Exponential attenuation

Indirectly ionizing

Finite range

Directly ionizing

Photons Electrons

Part 2, lecture 1: General radiation physics

from radiation to energy deposition in a photon beam
From radiation to energy deposition in a photon beam

Part 2, lecture 1: General radiation physics

4 radiation quantities and units
4. Radiation quantities and units
  • Need to quantify radiation effects to
    • determine and quantify risks
    • determine the likelihood of benefit (cancer cure or palliation)
    • to weigh risk and benefit
    • to optimize radiotherapy approaches
    • to make informed decisions

Part 2, lecture 1: General radiation physics

characterization of radiation
Characterization of radiation

Energy

Deposition

Source

Transport

First

Interaction

Part 2, lecture 1: General radiation physics

physical quantities which can be measured
Physical quantities which can be measured
  • At the source: Activity, mA, kV
  • On the flight: Flux, fluence
  • At the first interaction point: Kinetic Energy Released in Matter (KERMA)
  • In matter: Absorbed dose

Part 2, lecture 1: General radiation physics

activity
Activity

The ‘amount’ of a radionuclide

SI unit is the Becquerel (Bq) - one nuclear transformation per second

Old unit is theCurie (Ci)

1 Ci = 37 x 109 Bq = 37 GBq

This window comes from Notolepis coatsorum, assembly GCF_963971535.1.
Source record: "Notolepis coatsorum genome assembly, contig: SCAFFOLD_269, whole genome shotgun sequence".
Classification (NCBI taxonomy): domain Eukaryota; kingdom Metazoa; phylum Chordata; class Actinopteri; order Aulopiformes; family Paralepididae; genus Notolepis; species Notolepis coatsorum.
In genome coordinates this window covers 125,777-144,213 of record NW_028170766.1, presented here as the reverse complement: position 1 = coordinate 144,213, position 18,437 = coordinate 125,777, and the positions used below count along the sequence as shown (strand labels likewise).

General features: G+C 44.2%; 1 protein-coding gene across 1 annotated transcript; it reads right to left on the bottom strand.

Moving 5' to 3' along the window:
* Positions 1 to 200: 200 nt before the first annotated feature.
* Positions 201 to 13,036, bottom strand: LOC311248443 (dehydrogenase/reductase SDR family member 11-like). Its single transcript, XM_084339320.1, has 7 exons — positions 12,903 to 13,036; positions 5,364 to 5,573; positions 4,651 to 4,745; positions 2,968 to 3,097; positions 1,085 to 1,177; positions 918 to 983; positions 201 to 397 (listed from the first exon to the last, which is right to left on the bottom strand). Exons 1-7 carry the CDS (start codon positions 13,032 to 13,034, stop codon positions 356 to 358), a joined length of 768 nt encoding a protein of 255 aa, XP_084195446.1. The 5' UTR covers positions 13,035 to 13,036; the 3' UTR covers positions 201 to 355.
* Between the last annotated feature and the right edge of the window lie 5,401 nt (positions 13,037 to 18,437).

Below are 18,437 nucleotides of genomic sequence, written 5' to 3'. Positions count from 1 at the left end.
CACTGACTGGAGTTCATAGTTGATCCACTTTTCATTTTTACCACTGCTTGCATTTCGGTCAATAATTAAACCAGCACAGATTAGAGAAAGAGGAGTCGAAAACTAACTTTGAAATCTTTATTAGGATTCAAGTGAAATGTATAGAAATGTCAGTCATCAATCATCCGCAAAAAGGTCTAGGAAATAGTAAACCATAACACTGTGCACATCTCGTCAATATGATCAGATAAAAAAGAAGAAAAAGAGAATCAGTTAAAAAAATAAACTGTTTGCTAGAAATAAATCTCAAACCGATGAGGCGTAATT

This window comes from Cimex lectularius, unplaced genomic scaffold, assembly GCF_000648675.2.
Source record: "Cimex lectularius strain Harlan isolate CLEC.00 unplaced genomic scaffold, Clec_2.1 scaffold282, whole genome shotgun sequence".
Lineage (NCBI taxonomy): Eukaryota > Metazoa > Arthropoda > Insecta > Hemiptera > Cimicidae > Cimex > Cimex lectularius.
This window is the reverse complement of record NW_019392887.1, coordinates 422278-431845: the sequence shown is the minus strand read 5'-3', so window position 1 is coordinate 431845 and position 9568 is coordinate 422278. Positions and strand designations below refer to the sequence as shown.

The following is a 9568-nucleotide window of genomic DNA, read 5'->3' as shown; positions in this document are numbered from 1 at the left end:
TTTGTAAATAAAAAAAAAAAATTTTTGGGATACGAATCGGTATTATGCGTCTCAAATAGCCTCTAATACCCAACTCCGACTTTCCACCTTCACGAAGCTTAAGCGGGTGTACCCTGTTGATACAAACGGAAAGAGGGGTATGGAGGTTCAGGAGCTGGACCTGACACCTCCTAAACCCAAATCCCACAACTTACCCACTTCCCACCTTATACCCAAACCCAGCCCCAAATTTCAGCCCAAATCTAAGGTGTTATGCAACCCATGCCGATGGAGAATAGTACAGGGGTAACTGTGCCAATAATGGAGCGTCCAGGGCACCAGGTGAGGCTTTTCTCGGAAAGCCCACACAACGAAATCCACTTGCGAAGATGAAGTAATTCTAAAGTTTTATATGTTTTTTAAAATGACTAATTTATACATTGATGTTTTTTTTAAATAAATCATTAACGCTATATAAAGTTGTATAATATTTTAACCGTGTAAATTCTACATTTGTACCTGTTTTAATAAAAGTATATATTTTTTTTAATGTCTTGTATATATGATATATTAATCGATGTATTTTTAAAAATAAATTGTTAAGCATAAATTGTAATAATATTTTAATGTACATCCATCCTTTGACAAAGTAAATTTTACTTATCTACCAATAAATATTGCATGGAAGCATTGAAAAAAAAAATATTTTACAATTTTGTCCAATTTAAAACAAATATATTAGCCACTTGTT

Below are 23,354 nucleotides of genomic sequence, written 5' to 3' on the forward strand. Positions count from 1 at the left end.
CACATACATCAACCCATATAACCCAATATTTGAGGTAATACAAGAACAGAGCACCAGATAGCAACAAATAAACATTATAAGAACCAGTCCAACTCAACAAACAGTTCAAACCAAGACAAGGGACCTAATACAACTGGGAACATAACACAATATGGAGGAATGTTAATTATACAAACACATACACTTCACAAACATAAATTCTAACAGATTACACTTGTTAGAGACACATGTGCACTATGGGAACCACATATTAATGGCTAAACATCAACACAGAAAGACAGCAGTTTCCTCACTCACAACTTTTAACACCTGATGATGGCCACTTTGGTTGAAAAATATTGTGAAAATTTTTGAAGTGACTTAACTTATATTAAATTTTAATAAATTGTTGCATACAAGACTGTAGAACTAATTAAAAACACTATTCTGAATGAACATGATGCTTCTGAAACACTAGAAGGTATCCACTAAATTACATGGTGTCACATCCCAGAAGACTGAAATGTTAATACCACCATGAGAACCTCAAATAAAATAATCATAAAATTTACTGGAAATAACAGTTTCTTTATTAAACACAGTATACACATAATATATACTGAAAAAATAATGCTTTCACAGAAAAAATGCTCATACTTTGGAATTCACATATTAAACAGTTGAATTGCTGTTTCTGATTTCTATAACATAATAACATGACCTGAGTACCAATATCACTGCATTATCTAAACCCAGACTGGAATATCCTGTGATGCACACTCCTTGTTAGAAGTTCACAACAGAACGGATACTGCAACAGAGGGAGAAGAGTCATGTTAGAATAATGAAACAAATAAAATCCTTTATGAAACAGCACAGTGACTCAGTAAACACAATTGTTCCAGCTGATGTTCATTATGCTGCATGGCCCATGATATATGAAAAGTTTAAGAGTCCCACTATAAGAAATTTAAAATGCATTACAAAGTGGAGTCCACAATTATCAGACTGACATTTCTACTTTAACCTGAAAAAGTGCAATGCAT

Part 2, lecture 1: General radiation physics

1 bq is a small quantity
1 Bq is a small quantity
  • 40-Potassium in every person > 1000Bq
  • Many radioactive sources are > 100,000Bq
  • Radioactive sources in radiotherapy often > 100,000,000Bq

Part 2, lecture 1: General radiation physics

multiple prefixes activity
Multiple & prefixes (Activity)

Multiple Prefix Abbreviation

1 -Bq

1,000,000Mega (M)MBq

1,000,000,000Giga (G)GBq

1,000,000,000,000Tera (T)TBq

Part 2, lecture 1: General radiation physics

exposure
Exposure
  • Number of charges created by radiation in air
  • Relatively easy to determine
  • Measured in coulomb per kilogram (C/kg) - old unit roentgen (R)

1 R = 2.58 x 10-4 C/kg

Part 2, lecture 1: General radiation physics

absorbed dose
Absorbed Dose
  • Energy deposited in matter
  • D = E/m (1 Gy = 1 J/kg)
  • The unit related to effects in matter
  • Not necessarily a straight forward relationship to the intensity of the radiation beam

Part 2, lecture 1: General radiation physics

from exposure to dose
EXPOSURE

only defined in air